He is the only African-American player on the 47-man embattled Duke lacrosse team and the youngest man in the group.
In his first, exclusive interview with ABC News, Devon Sherwood said that his three white teammates who have been accused of sexually assaulting a black woman had been stereotyped by class and skin color.
"It's almost a reversal," Sherwood, 19, said in an interview today on "Good Morning America."
"'Well, their daddies are gonna buy them the big-time lawyers, and they're gonna get off. We can't have that,'" Sherwood said that critics have said.
"It's just been all the stereotypes. … I've even been stereotyped for being rich, being on full scholarship, [being] not in touch with my own black community at Duke. … It's terrible to find yourself being stereotyped," Sherwood said.
"And you're like, 'Hold on. This couldn't be much further from the truth,'" he said. "You know? So it's just amazing that the things you see and that [were] going on in this case and how the reversal from black stereotype to now rich white, privileged stereotype."
In the interview with ABC News' Chris Cuomo, Sherwood shared his views on his teammates, his own experience, the prosecutor in the case, race issues, and the night of the now-infamous off-campus party when the sexual assault allegedly occurred.
All three defendants insist they are innocent of the charges. Their trial is expected to begin next spring.
Sherwood said he found it "impossible" to believe that the rape allegations are true.
"I'm 100 percent confident," he said. "I know nothing indeed happened that night at all."
Asked how he could be so sure if he wasn't present when the alleged attack took place, Sherwood said he knew the defendants well enough.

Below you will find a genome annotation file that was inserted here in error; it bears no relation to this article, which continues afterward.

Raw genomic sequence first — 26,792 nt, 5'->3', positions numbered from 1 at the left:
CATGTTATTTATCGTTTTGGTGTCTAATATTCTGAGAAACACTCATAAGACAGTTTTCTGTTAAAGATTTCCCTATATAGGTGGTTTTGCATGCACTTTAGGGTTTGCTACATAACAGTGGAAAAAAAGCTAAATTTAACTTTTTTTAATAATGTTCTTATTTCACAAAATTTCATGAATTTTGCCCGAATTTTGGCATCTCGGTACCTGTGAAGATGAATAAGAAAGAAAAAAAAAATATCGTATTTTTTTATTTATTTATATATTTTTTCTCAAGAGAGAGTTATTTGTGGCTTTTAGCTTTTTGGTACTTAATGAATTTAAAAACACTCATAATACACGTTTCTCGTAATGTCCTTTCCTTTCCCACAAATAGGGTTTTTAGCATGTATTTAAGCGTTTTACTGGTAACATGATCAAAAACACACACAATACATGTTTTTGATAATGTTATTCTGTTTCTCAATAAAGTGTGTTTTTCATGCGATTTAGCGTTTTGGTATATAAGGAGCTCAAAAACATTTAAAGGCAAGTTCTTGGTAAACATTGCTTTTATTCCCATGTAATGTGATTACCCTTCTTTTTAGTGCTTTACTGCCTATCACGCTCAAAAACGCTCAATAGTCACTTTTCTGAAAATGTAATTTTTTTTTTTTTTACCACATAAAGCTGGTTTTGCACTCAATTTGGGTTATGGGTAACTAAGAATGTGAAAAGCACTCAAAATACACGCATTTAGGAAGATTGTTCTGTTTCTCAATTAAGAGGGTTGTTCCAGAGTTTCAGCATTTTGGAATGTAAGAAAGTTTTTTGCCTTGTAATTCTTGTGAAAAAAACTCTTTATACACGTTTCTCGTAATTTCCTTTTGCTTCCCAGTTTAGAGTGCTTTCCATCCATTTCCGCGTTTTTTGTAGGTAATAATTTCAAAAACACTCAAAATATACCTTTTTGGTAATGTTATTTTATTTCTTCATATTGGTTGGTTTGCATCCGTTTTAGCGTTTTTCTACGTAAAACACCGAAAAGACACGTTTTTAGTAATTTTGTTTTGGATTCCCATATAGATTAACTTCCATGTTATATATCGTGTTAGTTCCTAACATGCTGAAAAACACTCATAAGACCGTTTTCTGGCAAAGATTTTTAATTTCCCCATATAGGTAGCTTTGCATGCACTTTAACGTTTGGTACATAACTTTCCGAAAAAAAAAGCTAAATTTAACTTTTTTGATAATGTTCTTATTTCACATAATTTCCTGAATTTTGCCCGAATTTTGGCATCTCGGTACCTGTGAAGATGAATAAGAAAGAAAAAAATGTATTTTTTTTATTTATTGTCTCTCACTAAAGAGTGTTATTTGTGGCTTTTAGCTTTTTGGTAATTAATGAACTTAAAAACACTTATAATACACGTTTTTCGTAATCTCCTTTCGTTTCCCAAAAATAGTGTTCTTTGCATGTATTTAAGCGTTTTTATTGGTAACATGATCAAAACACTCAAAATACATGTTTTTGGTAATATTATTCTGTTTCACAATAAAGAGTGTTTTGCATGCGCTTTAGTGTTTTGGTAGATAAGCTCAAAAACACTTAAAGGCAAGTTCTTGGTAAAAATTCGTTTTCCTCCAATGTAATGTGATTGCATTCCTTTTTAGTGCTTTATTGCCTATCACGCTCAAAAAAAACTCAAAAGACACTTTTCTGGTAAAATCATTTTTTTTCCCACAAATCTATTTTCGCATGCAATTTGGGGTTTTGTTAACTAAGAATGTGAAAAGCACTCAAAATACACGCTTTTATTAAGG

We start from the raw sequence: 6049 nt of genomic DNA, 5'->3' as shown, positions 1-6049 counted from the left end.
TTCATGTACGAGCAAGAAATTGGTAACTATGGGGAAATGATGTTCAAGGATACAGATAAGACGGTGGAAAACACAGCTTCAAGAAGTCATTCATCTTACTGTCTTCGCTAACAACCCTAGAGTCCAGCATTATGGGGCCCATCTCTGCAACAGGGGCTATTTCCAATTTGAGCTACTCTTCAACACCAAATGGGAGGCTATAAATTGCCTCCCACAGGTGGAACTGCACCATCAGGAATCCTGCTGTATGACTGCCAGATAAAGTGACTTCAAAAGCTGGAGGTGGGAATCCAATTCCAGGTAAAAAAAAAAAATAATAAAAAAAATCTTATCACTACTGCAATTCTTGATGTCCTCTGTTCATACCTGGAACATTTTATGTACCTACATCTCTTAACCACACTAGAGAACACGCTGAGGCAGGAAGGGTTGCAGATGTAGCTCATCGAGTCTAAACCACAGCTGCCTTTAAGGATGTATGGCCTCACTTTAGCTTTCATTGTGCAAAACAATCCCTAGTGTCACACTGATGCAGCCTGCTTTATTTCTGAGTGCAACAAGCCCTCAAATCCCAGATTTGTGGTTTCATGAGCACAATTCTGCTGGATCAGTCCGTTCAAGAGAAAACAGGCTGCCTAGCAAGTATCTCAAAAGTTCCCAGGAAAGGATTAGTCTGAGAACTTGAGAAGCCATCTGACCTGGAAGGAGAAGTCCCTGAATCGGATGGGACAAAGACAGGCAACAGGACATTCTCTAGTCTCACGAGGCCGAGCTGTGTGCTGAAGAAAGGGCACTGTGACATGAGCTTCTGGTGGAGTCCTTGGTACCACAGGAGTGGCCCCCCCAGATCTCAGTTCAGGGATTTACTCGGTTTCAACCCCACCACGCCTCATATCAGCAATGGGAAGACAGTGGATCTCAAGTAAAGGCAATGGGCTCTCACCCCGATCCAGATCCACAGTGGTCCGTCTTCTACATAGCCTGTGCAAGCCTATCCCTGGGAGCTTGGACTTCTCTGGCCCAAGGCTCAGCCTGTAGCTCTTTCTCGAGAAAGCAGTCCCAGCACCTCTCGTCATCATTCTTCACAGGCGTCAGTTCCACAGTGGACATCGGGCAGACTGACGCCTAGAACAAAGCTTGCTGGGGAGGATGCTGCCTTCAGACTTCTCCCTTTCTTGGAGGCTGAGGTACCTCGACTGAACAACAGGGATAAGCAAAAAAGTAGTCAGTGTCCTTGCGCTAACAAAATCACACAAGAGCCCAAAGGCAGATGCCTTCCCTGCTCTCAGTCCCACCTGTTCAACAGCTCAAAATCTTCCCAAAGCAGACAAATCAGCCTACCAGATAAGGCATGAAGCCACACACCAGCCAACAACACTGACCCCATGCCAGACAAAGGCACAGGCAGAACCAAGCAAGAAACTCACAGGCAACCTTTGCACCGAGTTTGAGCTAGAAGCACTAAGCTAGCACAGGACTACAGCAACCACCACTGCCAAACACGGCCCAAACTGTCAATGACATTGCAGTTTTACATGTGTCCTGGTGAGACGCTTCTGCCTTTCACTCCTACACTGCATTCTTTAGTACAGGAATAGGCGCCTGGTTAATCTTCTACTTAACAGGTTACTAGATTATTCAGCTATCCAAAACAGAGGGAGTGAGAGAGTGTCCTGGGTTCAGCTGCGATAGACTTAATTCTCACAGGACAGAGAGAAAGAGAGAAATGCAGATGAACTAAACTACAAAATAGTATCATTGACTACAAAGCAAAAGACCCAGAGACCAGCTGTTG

"I don't hesitate," he said. "I believe in the character of my teammates. I believe in the character of specifically [the three defendants]. I would never ever … doubt them or think, 'Well, are they lying?' I would never do that, because I believe in them."
Sherwood was at the party the night of March 13, and stayed through the dance, but then left with other underclassmen, he said.
"It was kind of boring to be quite honest," he said. "We were just sitting around. And there was nothing to it. It was very boring. I was itching to get out of there, because it was. I'd rather be going to sleep personally to tell you the truth."
He learned about the rape allegations a couple days later at a bowling alley with the other team members.
"Everybody's having a fun time and I just looked over my shoulder. And I saw four captains talking to our former coach. And we knew something was wrong," he said. "We were like, 'What's going on? Did the coach find out about the stripper party or what?'"
When he learned of the allegations, he said that he was stunned.
"I was surprised. I was dumbfounded," he said. "You know what? It was almost, it was movielike."
Another thorny issue for Sherwood was the racial slurs his teammates allegedly directed at the dancers as they left the party.
Both dancers say that they were called racial epithets and that one of the young men yelled, "Thank your grandfather for my white cotton shirt," as the pair departed.
A neighbor confirmed to police that he, too, had heard the comment about the shirt.